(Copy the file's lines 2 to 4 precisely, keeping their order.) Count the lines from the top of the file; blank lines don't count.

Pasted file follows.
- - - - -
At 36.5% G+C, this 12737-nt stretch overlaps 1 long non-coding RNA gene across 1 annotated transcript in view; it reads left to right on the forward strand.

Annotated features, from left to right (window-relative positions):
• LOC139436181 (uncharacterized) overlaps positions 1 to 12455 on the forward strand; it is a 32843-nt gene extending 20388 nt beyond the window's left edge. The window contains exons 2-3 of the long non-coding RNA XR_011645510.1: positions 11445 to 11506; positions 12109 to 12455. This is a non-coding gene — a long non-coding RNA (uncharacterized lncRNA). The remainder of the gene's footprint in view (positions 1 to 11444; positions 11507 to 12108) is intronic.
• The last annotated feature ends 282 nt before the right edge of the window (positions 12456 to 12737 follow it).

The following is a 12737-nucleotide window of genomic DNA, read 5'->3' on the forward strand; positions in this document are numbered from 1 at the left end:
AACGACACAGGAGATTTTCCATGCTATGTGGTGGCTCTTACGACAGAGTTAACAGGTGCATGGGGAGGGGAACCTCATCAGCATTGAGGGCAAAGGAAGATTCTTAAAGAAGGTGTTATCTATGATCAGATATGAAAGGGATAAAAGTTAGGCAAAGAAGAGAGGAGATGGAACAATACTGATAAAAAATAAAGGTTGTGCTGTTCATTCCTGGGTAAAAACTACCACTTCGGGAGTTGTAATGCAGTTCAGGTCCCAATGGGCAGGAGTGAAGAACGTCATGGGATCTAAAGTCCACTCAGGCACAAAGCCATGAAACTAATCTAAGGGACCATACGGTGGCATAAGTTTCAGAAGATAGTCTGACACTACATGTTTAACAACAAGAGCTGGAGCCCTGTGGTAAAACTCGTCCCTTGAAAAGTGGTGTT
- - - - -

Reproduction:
Annotated features, from left to right (window-relative positions):
• LOC139436181 (uncharacterized) overlaps positions 1 to 12455 on the forward strand; it is a 32843-nt gene extending 20388 nt beyond the window's left edge. The window contains exons 2-3 of the long non-coding RNA XR_011645510.1: positions 11445 to 11506; positions 12109 to 12455. This is a non-coding gene — a long non-coding RNA (uncharacterized lncRNA). The remainder of the gene's footprint in view (positions 1 to 11444; positions 11507 to 12108) is intronic.
• The last annotated feature ends 282 nt before the right edge of the window (positions 12456 to 12737 follow it).